Blustein, Shapiro, Rich & Barone, LLP Partner Richard J. Shapiro’s article, Domestic Asset Protection Trusts v. Prenuptial Agreements, was recently published in the October 2016 issue of the WealthCounsel Quarterly.
Shapiro collaborated on the article with fellow estate planning attorneys Randall H. Borkus and James W. Collins. The article takes a detailed look at the differences between the more common prenuptial agreement and an alternative, the domestic asset protection trust (DAPT), that can be used by couples who want to protect their individual assets prior to marriage.
DAPTs are powerful trusts that protect assets from potential unknown creditors, which by definition, includes a future divorcing spouse. This technique is appealing to many individuals who desire to protect their assets from their future spouse, and the unpredictability of a judge’s discretion that may play into a prenuptial agreement. Additionally, there is no requirement that the creator or beneficiary of the DAPT disclose to their future spouse a plan to create a DAPT, or disclose the assets funded in the trust.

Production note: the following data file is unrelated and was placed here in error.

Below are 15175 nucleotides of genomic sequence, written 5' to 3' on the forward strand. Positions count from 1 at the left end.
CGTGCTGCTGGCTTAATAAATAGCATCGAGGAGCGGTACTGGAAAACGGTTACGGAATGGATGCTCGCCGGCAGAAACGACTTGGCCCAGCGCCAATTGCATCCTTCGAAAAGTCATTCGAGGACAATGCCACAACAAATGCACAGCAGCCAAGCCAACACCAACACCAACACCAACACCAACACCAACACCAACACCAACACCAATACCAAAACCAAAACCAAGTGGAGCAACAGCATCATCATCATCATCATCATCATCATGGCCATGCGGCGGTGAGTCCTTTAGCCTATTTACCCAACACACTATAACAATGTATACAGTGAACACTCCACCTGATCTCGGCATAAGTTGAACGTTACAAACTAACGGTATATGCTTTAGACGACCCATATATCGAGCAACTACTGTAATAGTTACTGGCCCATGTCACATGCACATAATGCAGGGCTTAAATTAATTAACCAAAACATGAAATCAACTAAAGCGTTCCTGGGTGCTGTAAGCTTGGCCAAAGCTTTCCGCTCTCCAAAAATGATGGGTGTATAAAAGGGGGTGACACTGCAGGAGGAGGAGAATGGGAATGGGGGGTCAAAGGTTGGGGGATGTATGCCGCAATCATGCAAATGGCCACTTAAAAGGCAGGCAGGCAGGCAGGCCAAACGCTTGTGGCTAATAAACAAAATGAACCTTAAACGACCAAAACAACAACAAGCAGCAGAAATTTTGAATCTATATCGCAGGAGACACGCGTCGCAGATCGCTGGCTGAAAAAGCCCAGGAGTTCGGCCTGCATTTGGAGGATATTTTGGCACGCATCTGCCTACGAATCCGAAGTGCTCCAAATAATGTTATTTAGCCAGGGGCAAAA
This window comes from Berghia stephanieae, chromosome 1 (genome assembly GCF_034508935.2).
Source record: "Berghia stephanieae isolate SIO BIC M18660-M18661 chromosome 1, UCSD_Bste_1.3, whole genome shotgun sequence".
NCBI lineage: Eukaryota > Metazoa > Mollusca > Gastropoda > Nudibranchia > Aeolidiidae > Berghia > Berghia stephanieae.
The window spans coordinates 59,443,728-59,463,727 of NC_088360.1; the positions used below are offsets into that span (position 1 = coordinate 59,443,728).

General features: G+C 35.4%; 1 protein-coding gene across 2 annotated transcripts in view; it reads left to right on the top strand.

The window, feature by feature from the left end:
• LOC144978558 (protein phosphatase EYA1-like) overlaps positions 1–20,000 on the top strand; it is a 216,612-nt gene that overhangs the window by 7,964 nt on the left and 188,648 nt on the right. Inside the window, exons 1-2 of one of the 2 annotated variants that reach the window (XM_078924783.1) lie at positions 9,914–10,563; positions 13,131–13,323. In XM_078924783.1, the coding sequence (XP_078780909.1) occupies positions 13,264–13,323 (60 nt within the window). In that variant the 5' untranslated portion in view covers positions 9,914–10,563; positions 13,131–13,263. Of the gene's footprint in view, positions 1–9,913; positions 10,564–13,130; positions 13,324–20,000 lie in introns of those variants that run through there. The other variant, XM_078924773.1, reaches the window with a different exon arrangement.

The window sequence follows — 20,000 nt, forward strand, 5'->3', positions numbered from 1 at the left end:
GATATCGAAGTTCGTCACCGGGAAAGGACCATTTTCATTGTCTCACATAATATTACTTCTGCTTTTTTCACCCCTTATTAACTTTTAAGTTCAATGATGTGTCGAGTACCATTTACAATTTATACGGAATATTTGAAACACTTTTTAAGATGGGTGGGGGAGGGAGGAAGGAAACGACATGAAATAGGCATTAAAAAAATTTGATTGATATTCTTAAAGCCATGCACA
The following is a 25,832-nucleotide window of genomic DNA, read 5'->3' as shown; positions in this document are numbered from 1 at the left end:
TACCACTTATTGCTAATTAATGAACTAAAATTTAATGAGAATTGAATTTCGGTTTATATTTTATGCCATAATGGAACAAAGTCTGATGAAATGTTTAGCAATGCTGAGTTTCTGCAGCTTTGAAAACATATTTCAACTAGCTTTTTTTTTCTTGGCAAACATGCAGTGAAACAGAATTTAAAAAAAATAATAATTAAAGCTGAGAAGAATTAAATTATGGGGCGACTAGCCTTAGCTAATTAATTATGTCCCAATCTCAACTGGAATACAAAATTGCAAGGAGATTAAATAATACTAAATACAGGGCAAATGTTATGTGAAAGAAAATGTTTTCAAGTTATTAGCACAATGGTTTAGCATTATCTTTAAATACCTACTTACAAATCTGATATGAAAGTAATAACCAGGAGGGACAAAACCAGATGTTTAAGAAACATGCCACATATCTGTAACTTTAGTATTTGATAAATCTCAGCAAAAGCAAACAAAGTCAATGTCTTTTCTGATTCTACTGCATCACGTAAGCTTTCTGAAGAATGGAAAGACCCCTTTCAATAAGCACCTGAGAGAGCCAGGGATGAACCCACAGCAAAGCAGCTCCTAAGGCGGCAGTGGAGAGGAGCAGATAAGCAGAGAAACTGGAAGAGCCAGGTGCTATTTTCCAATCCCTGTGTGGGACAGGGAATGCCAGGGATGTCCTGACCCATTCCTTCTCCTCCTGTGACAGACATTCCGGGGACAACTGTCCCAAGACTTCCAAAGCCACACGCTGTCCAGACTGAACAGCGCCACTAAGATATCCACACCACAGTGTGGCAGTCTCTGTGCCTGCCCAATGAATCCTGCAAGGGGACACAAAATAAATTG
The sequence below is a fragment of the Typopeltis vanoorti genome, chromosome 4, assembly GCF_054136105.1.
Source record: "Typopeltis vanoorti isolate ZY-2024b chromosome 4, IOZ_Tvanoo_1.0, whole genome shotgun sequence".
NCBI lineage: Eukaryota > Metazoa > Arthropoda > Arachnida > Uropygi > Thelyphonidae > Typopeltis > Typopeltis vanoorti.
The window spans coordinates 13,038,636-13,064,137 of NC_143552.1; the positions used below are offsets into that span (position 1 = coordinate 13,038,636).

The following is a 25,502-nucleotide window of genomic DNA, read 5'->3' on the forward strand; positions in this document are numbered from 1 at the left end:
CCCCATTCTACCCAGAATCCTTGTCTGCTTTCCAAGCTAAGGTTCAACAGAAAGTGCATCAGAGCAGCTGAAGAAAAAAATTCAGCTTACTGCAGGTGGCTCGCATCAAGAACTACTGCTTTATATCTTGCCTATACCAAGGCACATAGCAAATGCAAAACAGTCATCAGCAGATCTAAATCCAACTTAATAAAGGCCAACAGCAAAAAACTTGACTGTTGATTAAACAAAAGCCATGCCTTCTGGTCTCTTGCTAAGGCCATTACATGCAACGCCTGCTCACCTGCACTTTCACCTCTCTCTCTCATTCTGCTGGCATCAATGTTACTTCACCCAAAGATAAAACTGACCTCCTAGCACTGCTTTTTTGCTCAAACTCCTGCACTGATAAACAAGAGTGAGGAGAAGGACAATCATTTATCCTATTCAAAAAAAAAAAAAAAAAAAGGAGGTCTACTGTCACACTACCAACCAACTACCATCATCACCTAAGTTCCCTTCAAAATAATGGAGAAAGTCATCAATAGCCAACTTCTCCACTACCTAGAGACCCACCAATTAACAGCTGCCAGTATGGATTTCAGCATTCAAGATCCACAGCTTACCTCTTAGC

”It is essential that professionals discuss the many benefits of DAPTs with clients who are contemplating premarital planning,” said Shapiro. “A DAPT can be a safe and less offensive way to protect one’s assets while simultaneously maintaining the love and trust everyone desires when considering marriage.”
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